When it comes to being swept or maintaining a massive lead, very rarely do superstar players allow themselves to endure such an embarrassment. However, given that George has been bounced in the first round of the playoffs the last two seasons and allowed his team to be swept while surrendering a 26 point lead in the process – on their home court none the less – George has further proved that he’s not a superstar.

If George were a superstar, he’d be getting ridiculed over being swept in the first round. Imagine if Chris Paul was swept? Imagine if Russell Westbrook was swept? Imagine if Stephen Curry was swept? Imagine if James allowed his Cavs to be swept in the NBA Finals? If those players allowed their teams to be swept, they’d be ripped apart all offseason long. When George gets swept though, he gets flowers at his front door and people coming to his defense. Why? 

For a player who views himself as someone who needs to have the ball in his hands in game ending situations, George was a big no-show with the season on the line for Pacers. Shooting 5-22 from the field in game four and bricking a crucial three-pointer in the closing moments, George came up small when it mattered most. However, again, he wasn’t given that much criticism. Instead, everyone just praised James.

Now, with the NBA offseason in full swing, George has made his intentions clear – he’s leaving Indiana if they don’t do it for him. When it comes to potential suitors, the Lakers will go obviously but an option, but so will the Cavaliers and maybe even the Boston Celtics. Out of those teams, the most eye-popping one is the Cavs.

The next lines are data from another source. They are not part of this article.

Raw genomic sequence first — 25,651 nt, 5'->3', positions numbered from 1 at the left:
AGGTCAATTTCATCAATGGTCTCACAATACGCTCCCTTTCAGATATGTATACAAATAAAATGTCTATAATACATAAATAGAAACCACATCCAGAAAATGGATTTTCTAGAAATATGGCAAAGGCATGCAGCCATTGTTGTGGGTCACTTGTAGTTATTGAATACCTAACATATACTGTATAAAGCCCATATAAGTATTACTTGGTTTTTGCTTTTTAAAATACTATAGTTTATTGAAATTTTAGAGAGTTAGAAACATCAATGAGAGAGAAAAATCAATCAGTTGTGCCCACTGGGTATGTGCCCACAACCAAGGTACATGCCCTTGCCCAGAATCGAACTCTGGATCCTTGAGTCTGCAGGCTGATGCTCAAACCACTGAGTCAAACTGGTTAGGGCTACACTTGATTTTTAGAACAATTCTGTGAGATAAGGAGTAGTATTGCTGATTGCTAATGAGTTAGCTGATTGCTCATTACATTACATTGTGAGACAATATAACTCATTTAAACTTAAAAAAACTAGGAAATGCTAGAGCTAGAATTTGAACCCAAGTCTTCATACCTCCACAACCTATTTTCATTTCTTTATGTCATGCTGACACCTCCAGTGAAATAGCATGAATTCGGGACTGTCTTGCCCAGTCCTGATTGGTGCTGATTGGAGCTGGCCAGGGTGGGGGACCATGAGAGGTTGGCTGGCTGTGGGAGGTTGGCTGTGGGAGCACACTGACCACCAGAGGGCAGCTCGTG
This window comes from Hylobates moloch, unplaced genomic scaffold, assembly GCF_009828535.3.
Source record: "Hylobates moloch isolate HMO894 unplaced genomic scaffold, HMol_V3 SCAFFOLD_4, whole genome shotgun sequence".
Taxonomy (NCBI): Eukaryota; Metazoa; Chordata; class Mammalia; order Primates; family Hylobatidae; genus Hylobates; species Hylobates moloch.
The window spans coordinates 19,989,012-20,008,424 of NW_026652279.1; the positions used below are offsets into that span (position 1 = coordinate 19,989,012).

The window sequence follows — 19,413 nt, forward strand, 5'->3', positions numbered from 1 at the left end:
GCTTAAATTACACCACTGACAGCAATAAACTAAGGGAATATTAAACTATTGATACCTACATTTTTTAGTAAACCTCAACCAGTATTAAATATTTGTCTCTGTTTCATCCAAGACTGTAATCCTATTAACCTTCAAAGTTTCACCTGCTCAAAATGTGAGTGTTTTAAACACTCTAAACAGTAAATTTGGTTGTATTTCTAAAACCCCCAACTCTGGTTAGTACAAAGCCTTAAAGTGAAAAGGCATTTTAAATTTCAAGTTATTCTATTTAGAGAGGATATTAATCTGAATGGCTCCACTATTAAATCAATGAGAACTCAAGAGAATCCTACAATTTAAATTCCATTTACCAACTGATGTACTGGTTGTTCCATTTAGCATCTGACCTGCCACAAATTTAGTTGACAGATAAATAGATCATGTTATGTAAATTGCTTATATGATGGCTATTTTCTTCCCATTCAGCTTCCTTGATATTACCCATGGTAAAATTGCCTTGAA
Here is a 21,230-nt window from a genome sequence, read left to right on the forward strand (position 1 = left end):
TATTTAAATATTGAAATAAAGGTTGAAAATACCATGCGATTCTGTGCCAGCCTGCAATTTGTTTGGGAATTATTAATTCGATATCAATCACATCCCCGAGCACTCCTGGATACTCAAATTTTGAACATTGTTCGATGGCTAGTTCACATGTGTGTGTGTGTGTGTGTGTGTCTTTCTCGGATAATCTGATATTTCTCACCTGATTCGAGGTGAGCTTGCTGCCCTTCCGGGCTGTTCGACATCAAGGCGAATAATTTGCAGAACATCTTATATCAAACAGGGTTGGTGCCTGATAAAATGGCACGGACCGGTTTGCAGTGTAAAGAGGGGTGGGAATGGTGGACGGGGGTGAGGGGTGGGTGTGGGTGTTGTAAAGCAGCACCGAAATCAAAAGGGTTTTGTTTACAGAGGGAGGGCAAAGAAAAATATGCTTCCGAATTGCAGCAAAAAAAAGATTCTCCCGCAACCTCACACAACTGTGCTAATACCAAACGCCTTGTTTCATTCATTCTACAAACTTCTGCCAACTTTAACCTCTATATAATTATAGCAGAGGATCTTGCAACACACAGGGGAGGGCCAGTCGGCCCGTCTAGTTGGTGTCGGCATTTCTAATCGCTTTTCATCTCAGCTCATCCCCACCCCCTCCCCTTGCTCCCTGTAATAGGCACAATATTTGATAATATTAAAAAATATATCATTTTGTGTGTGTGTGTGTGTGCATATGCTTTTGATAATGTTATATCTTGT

If the Cavs acquired George, to put alongside James and superstar guard Kyrie Irving, the obvious question becomes whether he makes them a legit threat to the Golden State Warriors? The answer is no; he’s not a superstar player, meaning he’s not going to make a Durant-like impact on a potential Finals reunion between the two teams. One must also wonder whether he’d get in Irving’s way?. With Irving being a ball dominant point guard, the only player he’s adept to referring to is James. How exactly would he respond to having George in the mix?

Could George help the Cavs reclaim the Eastern Conference next season? Absolutely, but he’s not enough to top the Warriors, regardless of his two-way play.

The same goes for the Celtics.

While acquiring George would make them a much more formidable threat to the Cavs, he’s not enough to knock them off; he cannot be relied upon to lead them past James and the Cavs as the leading man.

Then, there’s the Lakers case.

If you’re the Lakers, you could engage in trade discussions to try to lock up George before he hits free agency in 2018, but even if you do so, he’s not going to make you a Western Conference contender. If George cannot get a team with a bunch of proven players out of the first round, how in the world will he be able to get the young Lakers to accomplish such a feat? Even if they put a trade to the side and waited until he hits the free agent market, putting talent around George will not do the trick.

At the end of the day, George is a top 25 player, but he’s by no means a superstar; you cannot win with him as your go-to guy. He’s a talented two-way force in the league but is by no means a superstar caliber player – a mistaken notion surrounding his game. He’s shown in the past, that he’s unable to lead a team to the Finals and most recently get out of the first round. George is an outstanding player, but if the Cavs, Celtics or even Lakers are looking to get a franchise player who’s going to allow them to take the next step, George is not their guy.

Robbie Stratakos is a New York Knicks/Giants Beat Writer for Elite Sports NY (ESNY); he also covers the NBA nationally. He previously wrote at Last Word On Pro Basketball and Empire Writes Back. In addition to writing for ESNY, Robbie is an MLB columnist at Baseball Essential. He previously wrote at HardBallScoop - part of Scout/CBS Interactive/247Sports, Last Word On Baseball and District On Deck. He is attending Mount Saint Mary College in Newburgh, New York. Follow him on twitter @RPStratakos